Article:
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Juvenile Delinquency
"In the last 70 years many dedicated men and women have devoted their professional lives to the enlightened task of bringing us out of the dark world of Charles Dickens in meeting our responsibilities to the child in our society."
Stewart on Dickens
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In

re

Gault
Juvenile Delinquency

Justice Stewart Dissent
May 15, 1967
Seal Of The Supreme Court
Excerpt:

The Court today uses an obscure Arizona case as a vehicle to impose upon thousands of juvenile courts throughout the Nation restrictions that the Constitution made applicable to adversary criminal trials. I believe the Court's decision is wholly unsound as a matter of constitutional law, and sadly unwise as a matter of judicial policy.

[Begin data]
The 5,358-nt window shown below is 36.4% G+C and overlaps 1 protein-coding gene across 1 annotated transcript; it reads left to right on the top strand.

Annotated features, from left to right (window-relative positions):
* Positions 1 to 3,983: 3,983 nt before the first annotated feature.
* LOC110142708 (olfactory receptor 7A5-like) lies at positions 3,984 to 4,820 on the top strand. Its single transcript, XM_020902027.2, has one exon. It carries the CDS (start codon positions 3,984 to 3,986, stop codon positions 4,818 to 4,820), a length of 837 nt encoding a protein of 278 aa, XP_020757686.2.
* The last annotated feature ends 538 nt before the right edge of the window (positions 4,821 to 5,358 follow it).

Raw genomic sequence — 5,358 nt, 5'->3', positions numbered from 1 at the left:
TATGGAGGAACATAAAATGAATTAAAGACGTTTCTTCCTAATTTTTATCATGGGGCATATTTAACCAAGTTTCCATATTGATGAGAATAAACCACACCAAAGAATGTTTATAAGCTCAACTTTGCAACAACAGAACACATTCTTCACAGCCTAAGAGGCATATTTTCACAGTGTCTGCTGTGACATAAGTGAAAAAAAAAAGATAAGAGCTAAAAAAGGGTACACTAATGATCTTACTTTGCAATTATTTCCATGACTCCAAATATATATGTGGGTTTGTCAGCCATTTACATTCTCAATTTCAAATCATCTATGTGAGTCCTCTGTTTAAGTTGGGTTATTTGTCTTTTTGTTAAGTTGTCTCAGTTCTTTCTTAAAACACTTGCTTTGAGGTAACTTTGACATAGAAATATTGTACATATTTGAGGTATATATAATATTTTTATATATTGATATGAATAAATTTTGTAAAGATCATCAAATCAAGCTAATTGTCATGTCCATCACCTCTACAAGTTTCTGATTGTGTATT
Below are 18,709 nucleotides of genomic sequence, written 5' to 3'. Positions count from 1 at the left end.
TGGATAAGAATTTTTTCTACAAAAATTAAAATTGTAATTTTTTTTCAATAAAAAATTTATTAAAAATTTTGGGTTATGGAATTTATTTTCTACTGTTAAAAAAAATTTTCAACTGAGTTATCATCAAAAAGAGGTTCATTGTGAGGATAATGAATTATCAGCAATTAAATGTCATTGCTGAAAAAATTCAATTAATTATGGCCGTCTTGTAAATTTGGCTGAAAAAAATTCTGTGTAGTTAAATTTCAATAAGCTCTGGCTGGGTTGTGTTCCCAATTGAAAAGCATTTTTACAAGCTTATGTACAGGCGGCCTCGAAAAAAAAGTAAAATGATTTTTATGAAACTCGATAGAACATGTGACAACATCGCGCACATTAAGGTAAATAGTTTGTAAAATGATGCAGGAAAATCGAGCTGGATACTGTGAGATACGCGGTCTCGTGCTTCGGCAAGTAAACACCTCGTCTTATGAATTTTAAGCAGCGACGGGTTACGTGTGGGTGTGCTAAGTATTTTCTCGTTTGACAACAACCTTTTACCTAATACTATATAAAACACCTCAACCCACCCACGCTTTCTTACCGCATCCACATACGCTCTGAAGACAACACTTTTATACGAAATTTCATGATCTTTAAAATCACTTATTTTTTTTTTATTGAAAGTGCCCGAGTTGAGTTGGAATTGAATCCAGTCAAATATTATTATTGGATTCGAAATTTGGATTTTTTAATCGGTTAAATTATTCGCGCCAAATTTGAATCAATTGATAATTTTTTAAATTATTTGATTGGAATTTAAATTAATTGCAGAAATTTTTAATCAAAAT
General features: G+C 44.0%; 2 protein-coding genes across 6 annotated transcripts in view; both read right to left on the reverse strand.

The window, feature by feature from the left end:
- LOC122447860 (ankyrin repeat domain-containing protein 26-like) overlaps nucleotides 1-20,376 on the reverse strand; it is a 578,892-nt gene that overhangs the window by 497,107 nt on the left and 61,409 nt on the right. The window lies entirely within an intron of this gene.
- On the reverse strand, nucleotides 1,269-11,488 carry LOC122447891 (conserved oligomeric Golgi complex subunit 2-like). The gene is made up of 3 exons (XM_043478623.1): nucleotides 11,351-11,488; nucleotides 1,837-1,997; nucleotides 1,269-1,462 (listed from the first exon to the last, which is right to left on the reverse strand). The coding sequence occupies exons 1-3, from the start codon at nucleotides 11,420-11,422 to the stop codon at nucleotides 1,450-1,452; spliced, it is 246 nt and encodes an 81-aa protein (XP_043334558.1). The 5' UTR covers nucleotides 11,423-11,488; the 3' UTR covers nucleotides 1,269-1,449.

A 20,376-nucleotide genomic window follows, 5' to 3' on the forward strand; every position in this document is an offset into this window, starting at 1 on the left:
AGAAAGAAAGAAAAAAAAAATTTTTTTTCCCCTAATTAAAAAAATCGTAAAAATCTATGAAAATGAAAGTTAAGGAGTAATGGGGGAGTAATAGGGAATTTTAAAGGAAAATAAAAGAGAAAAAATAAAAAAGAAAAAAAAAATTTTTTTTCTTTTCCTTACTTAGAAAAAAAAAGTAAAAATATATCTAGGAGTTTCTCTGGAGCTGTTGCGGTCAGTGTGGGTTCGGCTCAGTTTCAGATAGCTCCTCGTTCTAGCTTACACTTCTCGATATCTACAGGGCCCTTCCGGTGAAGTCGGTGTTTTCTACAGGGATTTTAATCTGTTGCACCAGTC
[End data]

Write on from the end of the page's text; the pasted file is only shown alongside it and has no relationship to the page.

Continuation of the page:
Juvenile proceedings are not criminal trials. They are not civil trials. They are simply not adversary proceedings. Whether treating with a delinquent child, a neglected child, a defective child, or a dependent child, a juvenile proceeding's whole purpose and mission is the very opposite of the mission and purpose of a prosecution in a criminal court. The object of the one is correction of a condition. The object of the other is conviction and punishment for a criminal act.

In the last 70 years many dedicated men and women have devoted their professional lives to the enlightened task of bringing us out of the dark world of Charles Dickens in meeting our responsibilities to the child in our society. The result has been the creation in this century of a system of juvenile and family courts in each of the 50 states. There can be no denying that in many areas the performance of these agencies has fallen disappointingly short of the hopes and dreams of the courageous pioneers who first conceived them.


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